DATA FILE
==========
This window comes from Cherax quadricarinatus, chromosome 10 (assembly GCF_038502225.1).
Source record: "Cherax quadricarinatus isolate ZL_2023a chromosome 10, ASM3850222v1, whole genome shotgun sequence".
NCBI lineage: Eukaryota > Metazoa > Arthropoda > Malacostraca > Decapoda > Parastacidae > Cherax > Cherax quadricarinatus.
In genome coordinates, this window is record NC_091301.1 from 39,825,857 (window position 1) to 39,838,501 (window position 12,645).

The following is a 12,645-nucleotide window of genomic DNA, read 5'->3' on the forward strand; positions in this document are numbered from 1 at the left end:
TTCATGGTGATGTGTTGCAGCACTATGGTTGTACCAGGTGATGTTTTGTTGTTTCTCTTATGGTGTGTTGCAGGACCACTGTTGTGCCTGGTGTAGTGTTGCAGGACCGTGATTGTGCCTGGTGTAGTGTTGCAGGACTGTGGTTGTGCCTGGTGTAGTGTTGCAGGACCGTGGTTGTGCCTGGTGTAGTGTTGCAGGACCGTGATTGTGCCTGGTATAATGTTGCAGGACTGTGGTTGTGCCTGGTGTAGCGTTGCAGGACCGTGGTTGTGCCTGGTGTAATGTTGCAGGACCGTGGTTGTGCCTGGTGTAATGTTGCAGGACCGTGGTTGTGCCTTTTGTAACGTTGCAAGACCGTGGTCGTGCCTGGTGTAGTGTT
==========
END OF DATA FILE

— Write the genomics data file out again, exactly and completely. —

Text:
This window comes from Cherax quadricarinatus, chromosome 10 (assembly GCF_038502225.1).
Source record: "Cherax quadricarinatus isolate ZL_2023a chromosome 10, ASM3850222v1, whole genome shotgun sequence".
NCBI lineage: Eukaryota > Metazoa > Arthropoda > Malacostraca > Decapoda > Parastacidae > Cherax > Cherax quadricarinatus.
In genome coordinates, this window is record NC_091301.1 from 39,825,857 (window position 1) to 39,838,501 (window position 12,645).

The following is a 12,645-nucleotide window of genomic DNA, read 5'->3' on the forward strand; positions in this document are numbered from 1 at the left end:
TTCATGGTGATGTGTTGCAGCACTATGGTTGTACCAGGTGATGTTTTGTTGTTTCTCTTATGGTGTGTTGCAGGACCACTGTTGTGCCTGGTGTAGTGTTGCAGGACCGTGATTGTGCCTGGTGTAGTGTTGCAGGACTGTGGTTGTGCCTGGTGTAGTGTTGCAGGACCGTGGTTGTGCCTGGTGTAGTGTTGCAGGACCGTGATTGTGCCTGGTATAATGTTGCAGGACTGTGGTTGTGCCTGGTGTAGCGTTGCAGGACCGTGGTTGTGCCTGGTGTAATGTTGCAGGACCGTGGTTGTGCCTGGTGTAATGTTGCAGGACCGTGGTTGTGCCTTTTGTAACGTTGCAAGACCGTGGTCGTGCCTGGTGTAGTGTT